NAPAVINE, Wash. – The owner of four huge Siberian tigers had to give up his cats when he got evicted from his rural Lewis County home.
There was nothing illegal about Paul Mason living at his home with the four tigers. But problems started when their owner, Paul Mason, defaulted on payments on his rent-to-own property.
Four huge Siberian tigers, Samson and Delilah, Romeo and Juliet lived in a divided 40-foot cage in the backyard of Paul Mason’s home.
But on Wednesday, they were evicted.
"In this case, instead of the family dogs and cats and personal property we’re putting out, it just happens to be the tigers that were involved in it," said Gene Sieber, a spokesman for the Lewis County Sheriff’s Department.
Animal rescuers shot darts of drugs into the tigers to sedate them for transport.
"it took eight of us and a stretcher to be able to move’em," Sieber said.
Deputies wouldn’t let KOMO 4’s cameras near the animals until they were caged out of fear they may wake up early.
The oldest male, Samson, weighs more than 600 pounds. He has lived with his owner for the past eight years.
The two-year-olds, Romeo and Juliet, each weigh about 200 pounds each.
"They eat chicken and turkey, and hopefully not a deputy," Sieber said.
Animal rescuers say the tigers are in great shape. Mike Wyche with the Cat Tales Zoological Park says the animals are headed to a bigger space.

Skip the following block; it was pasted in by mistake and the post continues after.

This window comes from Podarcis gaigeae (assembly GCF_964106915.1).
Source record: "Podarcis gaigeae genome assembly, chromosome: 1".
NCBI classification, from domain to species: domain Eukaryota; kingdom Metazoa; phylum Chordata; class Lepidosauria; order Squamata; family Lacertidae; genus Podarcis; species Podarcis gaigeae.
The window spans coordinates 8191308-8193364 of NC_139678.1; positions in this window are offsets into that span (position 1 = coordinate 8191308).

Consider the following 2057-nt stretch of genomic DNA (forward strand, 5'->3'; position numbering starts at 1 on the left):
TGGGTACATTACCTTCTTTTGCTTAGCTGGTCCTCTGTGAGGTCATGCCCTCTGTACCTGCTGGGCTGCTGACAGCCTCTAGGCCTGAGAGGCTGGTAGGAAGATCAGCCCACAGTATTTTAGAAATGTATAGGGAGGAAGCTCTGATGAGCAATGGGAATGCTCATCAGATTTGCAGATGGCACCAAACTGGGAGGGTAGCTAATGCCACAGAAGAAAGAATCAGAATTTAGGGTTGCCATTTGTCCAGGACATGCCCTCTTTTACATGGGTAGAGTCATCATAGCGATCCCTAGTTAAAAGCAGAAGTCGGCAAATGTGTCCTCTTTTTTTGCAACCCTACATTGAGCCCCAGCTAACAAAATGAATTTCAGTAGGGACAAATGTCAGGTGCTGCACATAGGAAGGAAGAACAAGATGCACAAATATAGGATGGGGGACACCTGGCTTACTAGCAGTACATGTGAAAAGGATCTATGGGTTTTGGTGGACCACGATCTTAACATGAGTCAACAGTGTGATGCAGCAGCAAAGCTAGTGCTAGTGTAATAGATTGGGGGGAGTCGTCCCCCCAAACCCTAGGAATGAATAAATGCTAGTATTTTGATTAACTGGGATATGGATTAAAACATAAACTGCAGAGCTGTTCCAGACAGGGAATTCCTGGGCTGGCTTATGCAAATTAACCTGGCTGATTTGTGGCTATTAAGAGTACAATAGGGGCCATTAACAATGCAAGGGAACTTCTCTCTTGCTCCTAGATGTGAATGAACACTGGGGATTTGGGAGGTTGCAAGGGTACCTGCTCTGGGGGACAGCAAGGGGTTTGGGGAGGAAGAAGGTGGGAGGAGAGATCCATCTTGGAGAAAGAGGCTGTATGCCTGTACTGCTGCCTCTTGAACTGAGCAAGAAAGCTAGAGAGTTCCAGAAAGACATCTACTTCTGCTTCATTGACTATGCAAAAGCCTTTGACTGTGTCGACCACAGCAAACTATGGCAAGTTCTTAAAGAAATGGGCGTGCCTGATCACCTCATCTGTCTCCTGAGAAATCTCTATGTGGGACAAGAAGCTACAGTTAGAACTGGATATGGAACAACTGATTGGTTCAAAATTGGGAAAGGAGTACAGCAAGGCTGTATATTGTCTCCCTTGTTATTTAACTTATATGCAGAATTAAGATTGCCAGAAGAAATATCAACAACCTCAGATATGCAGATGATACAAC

"They weren’t in a bad home. The owner, Mr. Mason – all I know is, he’s come under some hard times and financially, he couldn’t do this," he said.
Mason was renting to own the land he lived on for years. But he’s months behind in payments and is now giving up the family cats to a zoological park near Spokane.
"His children thanked us. They said ‘thank you for helping,’ because he can’t take care of’em and he voluntarily surrendered these animals to Cat Tales," Wyche said.
The animals will join about 40 other cats at the Cat Tales Zoological Park. And soon there may be one more addition to the group – Juliet is believed to be pregnant.
The Mason family was distraught over losing their pets and their home, and did not want to talk to KOMO 4 News.
For the cats,
Carole Baskin, CEO of Big Cat Rescue
an Educational Sanctuary home
to more than 100 big cats
12802 Easy Street Tampa, FL 33625
813.493.4564 fax 885.4457
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